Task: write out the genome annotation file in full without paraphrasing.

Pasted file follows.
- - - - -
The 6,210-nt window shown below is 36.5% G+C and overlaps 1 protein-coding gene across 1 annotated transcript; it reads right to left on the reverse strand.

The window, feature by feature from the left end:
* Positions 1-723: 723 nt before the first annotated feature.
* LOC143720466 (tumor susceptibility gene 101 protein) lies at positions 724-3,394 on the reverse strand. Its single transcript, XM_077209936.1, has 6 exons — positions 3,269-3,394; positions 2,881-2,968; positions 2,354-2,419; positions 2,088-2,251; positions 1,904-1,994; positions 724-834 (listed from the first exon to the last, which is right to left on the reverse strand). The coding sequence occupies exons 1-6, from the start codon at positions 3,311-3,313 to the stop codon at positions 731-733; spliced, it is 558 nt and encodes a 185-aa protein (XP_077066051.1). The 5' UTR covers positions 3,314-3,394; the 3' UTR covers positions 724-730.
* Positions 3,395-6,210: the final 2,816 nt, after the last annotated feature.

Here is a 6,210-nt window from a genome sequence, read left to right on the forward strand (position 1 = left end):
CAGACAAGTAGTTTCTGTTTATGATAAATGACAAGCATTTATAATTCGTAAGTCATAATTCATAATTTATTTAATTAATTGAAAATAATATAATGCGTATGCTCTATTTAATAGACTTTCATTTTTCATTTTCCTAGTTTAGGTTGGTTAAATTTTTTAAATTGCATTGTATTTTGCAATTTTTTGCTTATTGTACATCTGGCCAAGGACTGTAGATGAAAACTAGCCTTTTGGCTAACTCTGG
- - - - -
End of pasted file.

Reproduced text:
The 6,210-nt window shown below is 36.5% G+C and overlaps 1 protein-coding gene across 1 annotated transcript; it reads right to left on the reverse strand.

The window, feature by feature from the left end:
* Positions 1-723: 723 nt before the first annotated feature.
* LOC143720466 (tumor susceptibility gene 101 protein) lies at positions 724-3,394 on the reverse strand. Its single transcript, XM_077209936.1, has 6 exons — positions 3,269-3,394; positions 2,881-2,968; positions 2,354-2,419; positions 2,088-2,251; positions 1,904-1,994; positions 724-834 (listed from the first exon to the last, which is right to left on the reverse strand). The coding sequence occupies exons 1-6, from the start codon at positions 3,311-3,313 to the stop codon at positions 731-733; spliced, it is 558 nt and encodes a 185-aa protein (XP_077066051.1). The 5' UTR covers positions 3,314-3,394; the 3' UTR covers positions 724-730.
* Positions 3,395-6,210: the final 2,816 nt, after the last annotated feature.

Here is a 6,210-nt window from a genome sequence, read left to right on the forward strand (position 1 = left end):
CAGACAAGTAGTTTCTGTTTATGATAAATGACAAGCATTTATAATTCGTAAGTCATAATTCATAATTTATTTAATTAATTGAAAATAATATAATGCGTATGCTCTATTTAATAGACTTTCATTTTTCATTTTCCTAGTTTAGGTTGGTTAAATTTTTTAAATTGCATTGTATTTTGCAATTTTTTGCTTATTGTACATCTGGCCAAGGACTGTAGATGAAAACTAGCCTTTTGGCTAACTCTGG